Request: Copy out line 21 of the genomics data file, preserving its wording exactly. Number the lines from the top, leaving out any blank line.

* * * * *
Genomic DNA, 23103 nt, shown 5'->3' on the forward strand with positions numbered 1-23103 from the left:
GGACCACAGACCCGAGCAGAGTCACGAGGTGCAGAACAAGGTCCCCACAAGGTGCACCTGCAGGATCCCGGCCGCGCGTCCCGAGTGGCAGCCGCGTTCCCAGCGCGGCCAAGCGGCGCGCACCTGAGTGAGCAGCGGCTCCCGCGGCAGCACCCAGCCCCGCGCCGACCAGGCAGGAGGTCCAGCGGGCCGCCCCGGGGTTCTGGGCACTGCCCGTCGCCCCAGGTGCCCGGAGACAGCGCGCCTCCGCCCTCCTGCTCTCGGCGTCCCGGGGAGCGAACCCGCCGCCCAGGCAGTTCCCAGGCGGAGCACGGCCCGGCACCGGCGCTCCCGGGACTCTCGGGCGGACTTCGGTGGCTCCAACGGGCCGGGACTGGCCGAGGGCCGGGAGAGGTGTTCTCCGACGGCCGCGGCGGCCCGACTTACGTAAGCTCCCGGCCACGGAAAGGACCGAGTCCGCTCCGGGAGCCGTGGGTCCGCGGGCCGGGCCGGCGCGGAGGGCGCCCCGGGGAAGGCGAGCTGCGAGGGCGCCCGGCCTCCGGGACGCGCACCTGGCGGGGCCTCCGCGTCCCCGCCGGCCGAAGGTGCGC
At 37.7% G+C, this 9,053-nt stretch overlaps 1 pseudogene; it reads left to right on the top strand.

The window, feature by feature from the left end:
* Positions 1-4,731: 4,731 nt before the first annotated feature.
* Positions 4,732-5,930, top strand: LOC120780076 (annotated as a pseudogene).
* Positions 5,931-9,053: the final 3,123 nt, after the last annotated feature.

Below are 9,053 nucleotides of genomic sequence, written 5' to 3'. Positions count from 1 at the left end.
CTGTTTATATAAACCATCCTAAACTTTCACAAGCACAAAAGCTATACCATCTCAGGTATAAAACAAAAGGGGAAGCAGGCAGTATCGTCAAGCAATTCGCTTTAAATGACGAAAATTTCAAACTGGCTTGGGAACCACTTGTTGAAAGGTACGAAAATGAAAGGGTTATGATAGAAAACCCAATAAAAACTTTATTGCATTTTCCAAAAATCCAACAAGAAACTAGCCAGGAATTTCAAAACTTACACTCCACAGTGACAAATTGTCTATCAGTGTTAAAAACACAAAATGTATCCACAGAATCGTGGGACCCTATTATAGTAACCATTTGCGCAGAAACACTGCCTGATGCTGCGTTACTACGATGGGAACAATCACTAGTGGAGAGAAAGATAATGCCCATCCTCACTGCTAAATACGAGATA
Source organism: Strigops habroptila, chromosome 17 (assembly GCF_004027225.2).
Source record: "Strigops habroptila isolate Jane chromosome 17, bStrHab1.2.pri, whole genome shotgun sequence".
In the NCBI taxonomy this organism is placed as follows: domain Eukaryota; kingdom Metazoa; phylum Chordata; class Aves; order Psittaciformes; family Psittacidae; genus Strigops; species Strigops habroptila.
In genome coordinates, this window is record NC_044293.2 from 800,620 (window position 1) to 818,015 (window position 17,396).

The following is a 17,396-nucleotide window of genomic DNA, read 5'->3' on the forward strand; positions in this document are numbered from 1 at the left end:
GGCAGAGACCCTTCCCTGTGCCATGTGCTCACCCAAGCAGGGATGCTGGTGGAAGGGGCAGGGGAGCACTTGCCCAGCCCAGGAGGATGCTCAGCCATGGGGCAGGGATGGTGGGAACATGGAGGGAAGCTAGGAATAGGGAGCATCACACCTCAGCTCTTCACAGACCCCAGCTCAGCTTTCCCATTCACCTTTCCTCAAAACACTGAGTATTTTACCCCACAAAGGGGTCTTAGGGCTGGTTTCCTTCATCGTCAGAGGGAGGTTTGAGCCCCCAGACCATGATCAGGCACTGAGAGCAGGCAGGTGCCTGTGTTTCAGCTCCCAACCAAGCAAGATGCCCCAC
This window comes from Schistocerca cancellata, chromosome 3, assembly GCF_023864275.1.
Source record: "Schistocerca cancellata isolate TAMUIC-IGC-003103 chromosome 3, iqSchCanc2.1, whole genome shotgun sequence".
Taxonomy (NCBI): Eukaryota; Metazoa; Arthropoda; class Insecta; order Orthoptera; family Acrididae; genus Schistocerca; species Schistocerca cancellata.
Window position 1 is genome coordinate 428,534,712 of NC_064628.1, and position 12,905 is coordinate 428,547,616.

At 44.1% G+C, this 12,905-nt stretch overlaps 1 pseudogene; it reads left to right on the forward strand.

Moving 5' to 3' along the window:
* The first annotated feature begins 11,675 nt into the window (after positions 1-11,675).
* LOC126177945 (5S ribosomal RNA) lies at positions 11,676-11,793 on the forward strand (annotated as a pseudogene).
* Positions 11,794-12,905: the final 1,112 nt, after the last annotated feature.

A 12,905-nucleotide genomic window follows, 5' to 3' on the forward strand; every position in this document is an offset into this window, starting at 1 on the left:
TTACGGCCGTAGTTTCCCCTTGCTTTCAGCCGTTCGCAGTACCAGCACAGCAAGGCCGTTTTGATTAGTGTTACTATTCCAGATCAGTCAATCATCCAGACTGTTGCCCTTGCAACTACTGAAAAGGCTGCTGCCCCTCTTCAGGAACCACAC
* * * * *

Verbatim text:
Moving 5' to 3' along the window: